Delaware and Raritan Canal State Park Trail

Trail Map

Description Suggest an Edit

Note: Periodically parts of the trail become impassable from floods and other damage. For updates on trail conditions, visit the Canal State Park website.

The Delaware and Raritan Canal State Park Trail follows the towpath of the canal, which was built in the early 1830s as a transportation corridor between Philadelphia and New York. Along the route you'll find 19th-century bridges and bridge-tender houses, remnants of locks, cobblestone spillways and hand built stone-arch culverts. You can even rent canoes at Griggstown and Princeton if you prefer the water route.

The upper portion of the feeder canal follows the Delaware River through many old towns with historical significance. In Trenton, the U-shaped trail has a gap between Mulberry Street and Southard Street. South of Trenton, a disconnected segment runs between John A. Roebling Memorial Park and Hamilton Marshes.

Parking and Trail Access

You can access the Delaware and Raritan Canal State Park Trail from dozens of places along the way. Refer to the map for more details or visit the Canal State Park website.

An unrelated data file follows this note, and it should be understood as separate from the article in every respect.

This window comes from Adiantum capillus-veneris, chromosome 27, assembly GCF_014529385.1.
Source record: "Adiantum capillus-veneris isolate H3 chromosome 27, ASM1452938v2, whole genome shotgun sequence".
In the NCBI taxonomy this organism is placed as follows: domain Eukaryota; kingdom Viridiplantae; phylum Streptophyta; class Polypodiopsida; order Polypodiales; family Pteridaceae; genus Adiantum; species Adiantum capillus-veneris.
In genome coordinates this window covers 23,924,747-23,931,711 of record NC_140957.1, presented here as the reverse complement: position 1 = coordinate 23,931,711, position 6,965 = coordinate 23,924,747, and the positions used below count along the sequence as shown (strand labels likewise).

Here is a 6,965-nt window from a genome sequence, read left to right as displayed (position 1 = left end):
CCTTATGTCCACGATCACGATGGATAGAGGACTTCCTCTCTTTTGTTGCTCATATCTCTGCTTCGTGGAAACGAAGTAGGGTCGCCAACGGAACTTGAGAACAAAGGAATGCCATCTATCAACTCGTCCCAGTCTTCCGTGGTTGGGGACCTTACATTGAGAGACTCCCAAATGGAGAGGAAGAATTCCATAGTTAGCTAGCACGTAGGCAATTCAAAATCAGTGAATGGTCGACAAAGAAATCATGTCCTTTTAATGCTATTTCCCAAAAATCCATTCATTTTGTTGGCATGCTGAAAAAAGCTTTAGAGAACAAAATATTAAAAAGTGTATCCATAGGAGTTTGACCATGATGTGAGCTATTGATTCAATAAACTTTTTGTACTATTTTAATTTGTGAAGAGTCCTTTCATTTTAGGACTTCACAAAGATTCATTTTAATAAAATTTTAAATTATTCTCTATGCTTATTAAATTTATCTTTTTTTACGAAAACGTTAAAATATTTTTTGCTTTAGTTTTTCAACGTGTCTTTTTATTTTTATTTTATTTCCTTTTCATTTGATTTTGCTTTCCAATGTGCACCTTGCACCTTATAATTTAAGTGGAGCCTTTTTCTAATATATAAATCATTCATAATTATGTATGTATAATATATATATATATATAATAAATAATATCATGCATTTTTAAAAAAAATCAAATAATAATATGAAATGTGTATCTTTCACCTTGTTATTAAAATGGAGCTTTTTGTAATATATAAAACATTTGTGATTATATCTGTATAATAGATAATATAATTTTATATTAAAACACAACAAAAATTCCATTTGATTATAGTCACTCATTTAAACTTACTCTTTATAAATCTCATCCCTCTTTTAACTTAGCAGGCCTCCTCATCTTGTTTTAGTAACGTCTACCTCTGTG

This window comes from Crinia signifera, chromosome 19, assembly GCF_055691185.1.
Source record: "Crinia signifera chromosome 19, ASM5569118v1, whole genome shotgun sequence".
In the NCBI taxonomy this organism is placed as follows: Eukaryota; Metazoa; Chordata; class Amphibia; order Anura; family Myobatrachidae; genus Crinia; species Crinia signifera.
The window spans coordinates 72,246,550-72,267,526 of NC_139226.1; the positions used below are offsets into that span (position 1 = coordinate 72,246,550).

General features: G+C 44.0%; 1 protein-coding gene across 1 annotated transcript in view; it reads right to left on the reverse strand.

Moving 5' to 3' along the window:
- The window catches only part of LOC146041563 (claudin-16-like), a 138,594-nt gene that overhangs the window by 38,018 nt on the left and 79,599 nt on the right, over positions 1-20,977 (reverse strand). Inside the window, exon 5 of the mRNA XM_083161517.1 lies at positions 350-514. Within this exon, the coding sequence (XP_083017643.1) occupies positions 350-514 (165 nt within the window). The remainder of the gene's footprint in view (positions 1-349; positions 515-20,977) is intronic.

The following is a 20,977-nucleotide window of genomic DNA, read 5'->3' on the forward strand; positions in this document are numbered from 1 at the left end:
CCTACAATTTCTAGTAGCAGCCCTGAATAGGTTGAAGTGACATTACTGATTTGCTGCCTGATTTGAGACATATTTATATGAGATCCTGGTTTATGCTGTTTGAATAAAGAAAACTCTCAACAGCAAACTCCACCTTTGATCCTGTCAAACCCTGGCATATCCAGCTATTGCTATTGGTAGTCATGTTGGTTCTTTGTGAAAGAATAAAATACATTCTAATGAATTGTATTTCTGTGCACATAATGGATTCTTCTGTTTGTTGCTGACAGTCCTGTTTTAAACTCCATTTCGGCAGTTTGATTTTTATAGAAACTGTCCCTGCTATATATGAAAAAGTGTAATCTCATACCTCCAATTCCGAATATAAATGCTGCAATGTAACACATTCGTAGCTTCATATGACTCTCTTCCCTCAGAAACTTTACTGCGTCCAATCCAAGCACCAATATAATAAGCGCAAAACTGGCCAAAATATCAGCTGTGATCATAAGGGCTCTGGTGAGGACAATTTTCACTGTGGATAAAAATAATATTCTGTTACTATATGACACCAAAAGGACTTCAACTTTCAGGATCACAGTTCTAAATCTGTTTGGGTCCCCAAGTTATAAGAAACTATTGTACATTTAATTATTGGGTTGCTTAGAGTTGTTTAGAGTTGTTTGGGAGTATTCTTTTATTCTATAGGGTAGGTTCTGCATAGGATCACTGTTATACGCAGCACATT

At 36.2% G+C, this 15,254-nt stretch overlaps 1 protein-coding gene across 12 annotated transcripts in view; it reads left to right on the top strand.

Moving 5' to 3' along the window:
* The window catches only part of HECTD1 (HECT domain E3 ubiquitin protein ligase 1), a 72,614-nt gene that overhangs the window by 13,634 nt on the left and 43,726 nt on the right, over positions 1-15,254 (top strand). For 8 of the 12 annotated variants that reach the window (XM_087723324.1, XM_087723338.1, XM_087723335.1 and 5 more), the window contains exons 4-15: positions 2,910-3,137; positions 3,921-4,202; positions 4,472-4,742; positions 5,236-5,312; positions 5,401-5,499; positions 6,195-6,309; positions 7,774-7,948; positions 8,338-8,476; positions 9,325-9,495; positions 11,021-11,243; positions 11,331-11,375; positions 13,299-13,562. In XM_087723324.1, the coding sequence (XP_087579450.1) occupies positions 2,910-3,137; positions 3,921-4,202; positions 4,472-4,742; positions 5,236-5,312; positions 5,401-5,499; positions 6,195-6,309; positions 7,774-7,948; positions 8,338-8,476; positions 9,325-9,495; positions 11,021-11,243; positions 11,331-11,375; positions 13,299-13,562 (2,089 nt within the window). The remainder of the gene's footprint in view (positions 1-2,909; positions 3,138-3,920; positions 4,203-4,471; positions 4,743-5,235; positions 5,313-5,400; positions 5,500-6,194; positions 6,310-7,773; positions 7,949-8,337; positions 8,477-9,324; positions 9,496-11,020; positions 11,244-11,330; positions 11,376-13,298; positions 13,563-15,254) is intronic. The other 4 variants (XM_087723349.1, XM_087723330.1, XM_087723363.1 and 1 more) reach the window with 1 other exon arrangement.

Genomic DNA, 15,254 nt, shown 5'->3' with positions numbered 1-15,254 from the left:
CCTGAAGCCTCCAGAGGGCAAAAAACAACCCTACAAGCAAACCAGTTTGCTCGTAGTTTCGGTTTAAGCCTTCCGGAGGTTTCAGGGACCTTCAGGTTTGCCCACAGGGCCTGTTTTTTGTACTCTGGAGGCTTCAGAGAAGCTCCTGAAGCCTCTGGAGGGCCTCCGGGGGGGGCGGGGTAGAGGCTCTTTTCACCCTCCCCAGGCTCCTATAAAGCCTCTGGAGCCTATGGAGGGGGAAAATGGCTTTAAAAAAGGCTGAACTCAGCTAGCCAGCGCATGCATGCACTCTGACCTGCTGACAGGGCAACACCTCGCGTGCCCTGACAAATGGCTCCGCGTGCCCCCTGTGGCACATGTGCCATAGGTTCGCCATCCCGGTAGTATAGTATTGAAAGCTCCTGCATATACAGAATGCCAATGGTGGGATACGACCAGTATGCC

Nice, easy trail

   November, 2014 by slipsoup

Last year, I rode the eastern part of this trail. Recently, I rode some of the western part, from Lambertville to Frenchtown. This part of the trail is very flat and easy to ride. It doesn't follow the canal as much as the other section. However, you more

A short walk from town

   November, 2014 by valerie.rahn

Generally walk in from Bordentown entrance. Some loose boards on train bridge that require some repair, but nothing major. Just worrisome when on a bike. Shortly down path, before the next bridge, a tree was damaged by storm and blocks the path. Easy more

Beautiful, varied ride/some rough spots

   October, 2014 by emily b.

Rode from Lawrenceville through Trenton to Washington's Crossing and back on a sunny weekday in mid-October. Generally, it's an easy ride, since the grade is perfectly flat. However, east of the Delaware River, the track often dwindles to one or two cindered more